The June edition of Logistics Management magazine includes a very informative article by John Schulz. Cross-Border Update illustrates the growth and complexities of trade among the three North American nations.
Along with information about USMCA and CTPAT, the author advises that in-house logistics teams must be properly trained on how to develop and maintain a classification matrix for commodities that are shipped across borders. This matrix should include Harmonized Tariff Schedule number, Schedule B number, Export Control Classification Number (ECCN), Export License Authorization, and Country of Origin, as well as any other pertinent customs data.
In a recent post we discussed some common reasons for customs delays. These included vague or incomplete commodity descriptions, questionable valuations, and lack of contact info for Importer of Record.
Country of Origin marking can also cause delays in clearance due to the specific regulations for imports into the US. Here is a guide produced by CBP (Customs and Border Protection) for your customs file.
It is disappointing to see that the USPS has invested 6 years in a new vehicle search process with a flawed result, that does not embrace electric vehicles (EV’s) Clearly, it was not a major objective for the USPS to specify a major, future role for EV’s during the evaluative process. Most likely, the organization must have intentionally specified a limited role for EV’s during the process with potential suppliers.
I thought about this recent post after meeting with a well established freight forwarder this week. They are focused right now on finding capacity for imports from Asia in order to serve their clients. The current supply chain disruptions illustrate the importance of freight forwarder relationships. Expertise in compliance and documentation is certainly important but first they need to be able to move the freight.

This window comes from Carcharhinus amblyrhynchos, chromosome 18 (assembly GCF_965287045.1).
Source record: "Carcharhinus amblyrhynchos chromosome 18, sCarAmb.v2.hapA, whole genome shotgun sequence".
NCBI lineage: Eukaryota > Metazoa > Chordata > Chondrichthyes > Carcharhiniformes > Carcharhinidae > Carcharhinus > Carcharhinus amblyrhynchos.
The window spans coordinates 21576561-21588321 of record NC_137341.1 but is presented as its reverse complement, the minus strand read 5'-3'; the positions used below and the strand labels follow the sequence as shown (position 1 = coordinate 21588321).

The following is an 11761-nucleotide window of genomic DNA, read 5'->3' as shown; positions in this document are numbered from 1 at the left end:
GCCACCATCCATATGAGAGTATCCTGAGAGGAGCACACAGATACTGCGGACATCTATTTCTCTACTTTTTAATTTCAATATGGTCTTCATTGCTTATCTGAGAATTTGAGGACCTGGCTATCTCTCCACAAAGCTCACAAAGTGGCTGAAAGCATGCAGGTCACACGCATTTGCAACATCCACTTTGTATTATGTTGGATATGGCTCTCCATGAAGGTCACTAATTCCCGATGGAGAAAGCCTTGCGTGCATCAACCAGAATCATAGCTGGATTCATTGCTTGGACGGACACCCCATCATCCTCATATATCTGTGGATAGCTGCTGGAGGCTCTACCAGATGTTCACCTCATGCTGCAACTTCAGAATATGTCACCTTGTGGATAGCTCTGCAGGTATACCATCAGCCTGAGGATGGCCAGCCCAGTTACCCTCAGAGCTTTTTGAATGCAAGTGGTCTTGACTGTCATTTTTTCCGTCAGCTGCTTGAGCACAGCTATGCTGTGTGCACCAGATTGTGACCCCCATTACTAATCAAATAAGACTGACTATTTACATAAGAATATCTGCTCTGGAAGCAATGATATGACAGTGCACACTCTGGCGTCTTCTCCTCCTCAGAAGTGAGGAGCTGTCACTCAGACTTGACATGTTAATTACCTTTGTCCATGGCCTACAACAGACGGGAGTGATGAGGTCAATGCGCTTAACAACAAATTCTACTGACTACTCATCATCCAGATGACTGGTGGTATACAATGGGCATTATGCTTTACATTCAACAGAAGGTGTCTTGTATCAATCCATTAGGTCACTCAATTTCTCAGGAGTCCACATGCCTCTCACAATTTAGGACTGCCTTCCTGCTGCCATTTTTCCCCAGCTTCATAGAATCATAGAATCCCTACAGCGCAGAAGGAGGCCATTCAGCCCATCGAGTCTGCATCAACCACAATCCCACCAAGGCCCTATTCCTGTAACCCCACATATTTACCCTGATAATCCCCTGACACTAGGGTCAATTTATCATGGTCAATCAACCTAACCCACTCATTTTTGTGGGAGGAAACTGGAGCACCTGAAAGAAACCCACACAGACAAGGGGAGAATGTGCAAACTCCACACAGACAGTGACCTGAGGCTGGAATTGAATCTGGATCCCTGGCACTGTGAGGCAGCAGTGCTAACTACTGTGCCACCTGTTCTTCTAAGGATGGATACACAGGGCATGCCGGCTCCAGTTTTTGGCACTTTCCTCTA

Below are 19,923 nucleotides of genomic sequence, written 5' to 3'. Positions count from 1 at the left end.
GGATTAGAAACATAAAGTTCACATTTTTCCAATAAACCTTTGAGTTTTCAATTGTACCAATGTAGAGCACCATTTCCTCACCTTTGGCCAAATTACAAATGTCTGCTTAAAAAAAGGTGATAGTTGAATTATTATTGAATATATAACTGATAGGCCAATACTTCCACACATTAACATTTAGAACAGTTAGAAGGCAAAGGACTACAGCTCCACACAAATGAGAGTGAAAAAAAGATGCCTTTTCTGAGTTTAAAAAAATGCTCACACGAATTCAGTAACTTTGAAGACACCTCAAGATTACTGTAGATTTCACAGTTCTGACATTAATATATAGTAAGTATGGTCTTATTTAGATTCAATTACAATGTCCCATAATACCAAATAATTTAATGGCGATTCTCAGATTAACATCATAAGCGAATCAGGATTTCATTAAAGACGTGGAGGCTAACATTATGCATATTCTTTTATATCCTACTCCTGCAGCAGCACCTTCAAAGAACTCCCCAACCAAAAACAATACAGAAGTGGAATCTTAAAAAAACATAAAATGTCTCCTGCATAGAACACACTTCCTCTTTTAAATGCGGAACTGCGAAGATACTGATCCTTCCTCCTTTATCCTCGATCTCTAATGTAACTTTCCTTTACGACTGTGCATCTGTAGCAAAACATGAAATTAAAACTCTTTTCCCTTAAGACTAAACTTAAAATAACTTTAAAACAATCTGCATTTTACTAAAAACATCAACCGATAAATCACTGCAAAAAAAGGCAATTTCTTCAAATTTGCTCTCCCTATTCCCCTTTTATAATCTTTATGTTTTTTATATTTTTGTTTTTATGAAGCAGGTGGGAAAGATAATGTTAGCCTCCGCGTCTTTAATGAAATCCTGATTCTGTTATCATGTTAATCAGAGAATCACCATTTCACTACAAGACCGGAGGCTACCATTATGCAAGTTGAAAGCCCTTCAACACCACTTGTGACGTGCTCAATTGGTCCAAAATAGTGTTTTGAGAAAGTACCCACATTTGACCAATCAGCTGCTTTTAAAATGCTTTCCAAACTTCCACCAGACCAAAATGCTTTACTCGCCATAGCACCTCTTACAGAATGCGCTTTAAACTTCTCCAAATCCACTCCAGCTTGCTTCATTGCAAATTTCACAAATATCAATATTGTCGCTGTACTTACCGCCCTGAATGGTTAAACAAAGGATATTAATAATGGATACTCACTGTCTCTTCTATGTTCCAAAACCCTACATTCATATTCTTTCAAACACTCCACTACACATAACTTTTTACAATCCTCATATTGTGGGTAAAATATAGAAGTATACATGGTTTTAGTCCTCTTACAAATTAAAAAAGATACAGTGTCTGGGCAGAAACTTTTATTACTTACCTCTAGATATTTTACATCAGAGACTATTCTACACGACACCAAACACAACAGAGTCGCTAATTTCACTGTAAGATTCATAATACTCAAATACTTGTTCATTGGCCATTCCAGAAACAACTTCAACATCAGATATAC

NLR (No License Required) is not always appropriate for export transactions. Here is a useful guide to license exceptions:
A “license exception” is an authorization described in part 740 of the EAR that allows you to export, reexport or transfer in‐country under stated conditions, items subject to the EAR that would otherwise require a license.
In a recent post we discussed 3 common causes of customs delays: vague or incomplete descriptions, questionable valuations, and lack of IOR contact info on commercial invoices.
Those are the easy fixes. More difficult and frustrating customs issues involve country specific regulations that are not known prior to the transaction.
One of our more proactive clients asked Ad Hoc Logistics to research and develop a set of regulatory guidelines for 10 countries to which they export. This has helped prevent costly customs delays and time consuming follow up.
Why not be proactive when shipping to a new country? We can provide all the info you need.
The article cites driver shortage as a big factor in tight capacity and vaccinations may make more drivers available. Would be interesting to learn how much of this profit is being passed along to employees.
As shown in this article maintaining and updating inventory parts lists is a never ending job. If you have not already done so I recommend adding columns for HTS (Harmonized Tariff Schedule) or Schedule B codes for each part. This step will ensure that export documents and commercial invoices are accurate and help resolve any customs issues. I have assisted a number of clients with this task so reply if you would like to discuss.